After the roof was completed, the plastering was done in 1887 at a cost of $10,546. Bishop Mullen marked the completion of this work by again celebrating Mass in the cathedral. On a cold New Year’s Day in 1888, despite the fact there was no heat or windows, a large congregation filled the nave. Work, how­ever, proceeded apace, and by 1890 the windows were being donated. In the next year, the first main altar was in place along with the altar rail even though the side altars, pews, and other accoutrements were still missing.

Early in 1893, Bishop Mullen purchased the old Metcalf homestead on Sassafras Street immediately adjacent to the cathedral and moved into it from St. Patrick’s rectory where he had resided since his installation as Bishop of Erie. Later, that same year, to mark the occasion of his Silver Jubilee as a Bishop, he chose August 2 for the date of the dedication of the Cathedral.

The city of Erie joined in the two day celebration. Bunting was hung along the streets in preparation for the festivities. On Tuesday August 1, 1893, in the afternoon, Bishop Mullen along with dignitaries from Baltimore, Philadelphia, Buffalo, Cleveland, Pittsburgh, Scranton, and Harrisburg reviewed a pro­cession of 4,500 children waving American flags. An evening torchlight procession of 7,000 men marked the largest non-political event in the history of the city. Bishop Mullen and his guests received the pro­cession from a platform constructed in front of the cathedral residence on Sassafras Street.

On Wednesday, the second day of the great event, Bishop Mullen was assisted by Fathers Casey, Decker (St. John pastor, Erie), and Coonan (St. Bernard pastor, Bradford) in celebrating a Pontifical High Mass at which Cardinal Gibbons of Baltimore was the homilist. In the evening, a vesper service was held with Archbishop Ryan of Philadelphia preaching. Bishop Mullen took the occasion to announce the appointment of Father Casey as the first rector of the cathedral! He also recognized the tremendous con­tributions of the Casey family to the building of the Cathedral. It has been estimated their financial aid amounted to about one third of the total cost which was in the range of $300,000!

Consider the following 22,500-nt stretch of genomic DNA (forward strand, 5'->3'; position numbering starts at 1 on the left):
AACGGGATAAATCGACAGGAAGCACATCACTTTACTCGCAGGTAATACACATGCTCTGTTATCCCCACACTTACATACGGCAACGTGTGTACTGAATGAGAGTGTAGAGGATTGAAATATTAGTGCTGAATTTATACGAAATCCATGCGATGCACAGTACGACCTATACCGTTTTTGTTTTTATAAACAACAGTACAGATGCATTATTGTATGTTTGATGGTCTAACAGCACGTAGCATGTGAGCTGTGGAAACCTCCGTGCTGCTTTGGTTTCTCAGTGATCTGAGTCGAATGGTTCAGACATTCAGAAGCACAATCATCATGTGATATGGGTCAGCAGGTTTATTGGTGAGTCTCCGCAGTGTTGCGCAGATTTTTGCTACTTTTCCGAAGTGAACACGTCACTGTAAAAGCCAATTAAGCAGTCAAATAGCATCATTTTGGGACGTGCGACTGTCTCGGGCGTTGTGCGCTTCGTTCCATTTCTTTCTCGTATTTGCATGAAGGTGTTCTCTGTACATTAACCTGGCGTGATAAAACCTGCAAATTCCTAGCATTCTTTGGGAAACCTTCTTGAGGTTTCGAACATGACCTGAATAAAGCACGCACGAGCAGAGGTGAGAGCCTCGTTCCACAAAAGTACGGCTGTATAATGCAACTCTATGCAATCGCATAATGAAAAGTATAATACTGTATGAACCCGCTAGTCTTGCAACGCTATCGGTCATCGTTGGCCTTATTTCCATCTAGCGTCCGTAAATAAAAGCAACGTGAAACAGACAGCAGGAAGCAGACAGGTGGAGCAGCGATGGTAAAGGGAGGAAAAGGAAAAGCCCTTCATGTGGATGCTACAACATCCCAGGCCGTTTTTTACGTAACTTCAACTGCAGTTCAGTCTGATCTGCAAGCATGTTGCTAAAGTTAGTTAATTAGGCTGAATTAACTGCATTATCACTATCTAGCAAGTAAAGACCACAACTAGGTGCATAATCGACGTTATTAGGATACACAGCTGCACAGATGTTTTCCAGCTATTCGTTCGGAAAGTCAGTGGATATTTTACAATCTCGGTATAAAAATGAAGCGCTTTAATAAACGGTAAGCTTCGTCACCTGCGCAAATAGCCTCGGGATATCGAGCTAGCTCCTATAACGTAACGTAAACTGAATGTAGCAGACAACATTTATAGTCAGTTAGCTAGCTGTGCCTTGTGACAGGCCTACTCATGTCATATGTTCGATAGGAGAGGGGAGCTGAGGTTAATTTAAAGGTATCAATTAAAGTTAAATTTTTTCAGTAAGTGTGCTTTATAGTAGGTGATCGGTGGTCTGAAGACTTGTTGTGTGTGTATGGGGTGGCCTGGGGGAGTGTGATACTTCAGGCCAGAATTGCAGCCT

Before Bishop Mullen was stricken with a paralytic stroke on May 20,1897 while celebrating Mass in the Cathedral, the cornerstone for the Cathedral Grade School was laid. A contract had been set on September 24, 1895 for the construction of the school for $15,570. But, his poor health after the stroke made it necessary to install the Reverend John E. Fitzmaurice, the rector of the Philadelphia Seminary as the Coadjutor Bishop of Erie with the right of succession. His ordination as Bishop took place in St. Peter and Paul Cathedral in Philadelphia. His succession to the See of Erie was approved by Rome on September 21,1899.

A New Shepherd for the Flock: Bishop Fitzmaurice (1898-1920)

cathedral postcard before clock installed

A 1912 postcard depicting the Cathedral before the installation of the clock.

Like Bishop Mullen, who passed to eternal life on April 22,1900, Bishop Fitzmaurice was an Irish immigrant. Born in Ireland in 1839, he had as a young man studied law, but immigrated to Philadelphia at the age of nineteen or twenty and decided to enter the seminary. Ordained on December 21, 1862, Father Fitzmaurice did parish work for twenty four years before he was named rector of St. Charles Borromeo Seminary in Philadelphia.

Bishop Fitzmaurice (1898-1920) took great pains to maintain and enhance the cathedral. After he built a marble crypt and burial vaults under the sanctuary where Bishops Young and Mullen were rein­terred, he turned his attention to the interior of the cathedral. Bronze bells were purchased (1903), the ceiling painted (1903), the sanctuary decorated by the Rambusch Company of New York (1908), marble altars installed (1911), statuary purchased (1911), and new pews installed (1915). Bishop Fitzmaurice asked for an estimate for stained glass windows in September, 1915. But, because the Mayer Company of Munich could not promise a completion date because of World War I, the Bishop did not sign the con­tract. Estimated price was $13,666.

On October 17,1916, the great pipe organ which had been built for the Columbian Exposition of Chicago in 1893 was purchased for the Cathedral. It was valued at $25,000 and according to the Erie Times was a gift of the Casey family. The Tellers and Sommerhof Company rebuilt and installed the organ for $5,000.

Meanwhile, back in 1903, Bishop Fitzmaurice purchased the Dr. Montgomery home on West Tenth Street adjacent to the cathedral for a new rectory at a cost of $23,000. Soon after the rear addition was constructed, the old rectory facing Sassafras Street was demolished.

A Native Son: The Bishopric of John Mark Gannon (1920 – 1966)